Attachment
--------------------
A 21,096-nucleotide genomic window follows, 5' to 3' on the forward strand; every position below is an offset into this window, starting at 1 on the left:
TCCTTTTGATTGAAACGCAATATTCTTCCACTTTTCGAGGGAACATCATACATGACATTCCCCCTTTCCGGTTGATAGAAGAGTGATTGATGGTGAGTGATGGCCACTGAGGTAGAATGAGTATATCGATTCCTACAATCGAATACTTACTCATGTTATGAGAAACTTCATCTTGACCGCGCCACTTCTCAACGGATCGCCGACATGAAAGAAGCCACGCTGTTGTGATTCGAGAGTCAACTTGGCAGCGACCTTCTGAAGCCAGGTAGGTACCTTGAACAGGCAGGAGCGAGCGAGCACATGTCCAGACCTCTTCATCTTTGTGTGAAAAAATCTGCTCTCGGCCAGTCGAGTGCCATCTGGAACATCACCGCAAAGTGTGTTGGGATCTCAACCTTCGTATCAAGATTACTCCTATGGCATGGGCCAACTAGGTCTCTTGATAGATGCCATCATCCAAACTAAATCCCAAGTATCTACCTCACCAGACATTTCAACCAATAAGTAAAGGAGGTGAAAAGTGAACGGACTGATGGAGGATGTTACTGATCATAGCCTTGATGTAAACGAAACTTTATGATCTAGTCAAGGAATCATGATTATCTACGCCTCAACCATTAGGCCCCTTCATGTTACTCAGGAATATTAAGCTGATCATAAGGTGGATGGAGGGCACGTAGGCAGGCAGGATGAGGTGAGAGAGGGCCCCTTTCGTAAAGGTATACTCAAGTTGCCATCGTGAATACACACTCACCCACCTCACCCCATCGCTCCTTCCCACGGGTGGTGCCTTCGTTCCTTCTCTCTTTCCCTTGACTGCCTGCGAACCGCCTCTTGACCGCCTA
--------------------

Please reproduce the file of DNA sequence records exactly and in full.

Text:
A 21,096-nucleotide genomic window follows, 5' to 3' on the forward strand; every position below is an offset into this window, starting at 1 on the left:
TCCTTTTGATTGAAACGCAATATTCTTCCACTTTTCGAGGGAACATCATACATGACATTCCCCCTTTCCGGTTGATAGAAGAGTGATTGATGGTGAGTGATGGCCACTGAGGTAGAATGAGTATATCGATTCCTACAATCGAATACTTACTCATGTTATGAGAAACTTCATCTTGACCGCGCCACTTCTCAACGGATCGCCGACATGAAAGAAGCCACGCTGTTGTGATTCGAGAGTCAACTTGGCAGCGACCTTCTGAAGCCAGGTAGGTACCTTGAACAGGCAGGAGCGAGCGAGCACATGTCCAGACCTCTTCATCTTTGTGTGAAAAAATCTGCTCTCGGCCAGTCGAGTGCCATCTGGAACATCACCGCAAAGTGTGTTGGGATCTCAACCTTCGTATCAAGATTACTCCTATGGCATGGGCCAACTAGGTCTCTTGATAGATGCCATCATCCAAACTAAATCCCAAGTATCTACCTCACCAGACATTTCAACCAATAAGTAAAGGAGGTGAAAAGTGAACGGACTGATGGAGGATGTTACTGATCATAGCCTTGATGTAAACGAAACTTTATGATCTAGTCAAGGAATCATGATTATCTACGCCTCAACCATTAGGCCCCTTCATGTTACTCAGGAATATTAAGCTGATCATAAGGTGGATGGAGGGCACGTAGGCAGGCAGGATGAGGTGAGAGAGGGCCCCTTTCGTAAAGGTATACTCAAGTTGCCATCGTGAATACACACTCACCCACCTCACCCCATCGCTCCTTCCCACGGGTGGTGCCTTCGTTCCTTCTCTCTTTCCCTTGACTGCCTGCGAACCGCCTCTTGACCGCCTA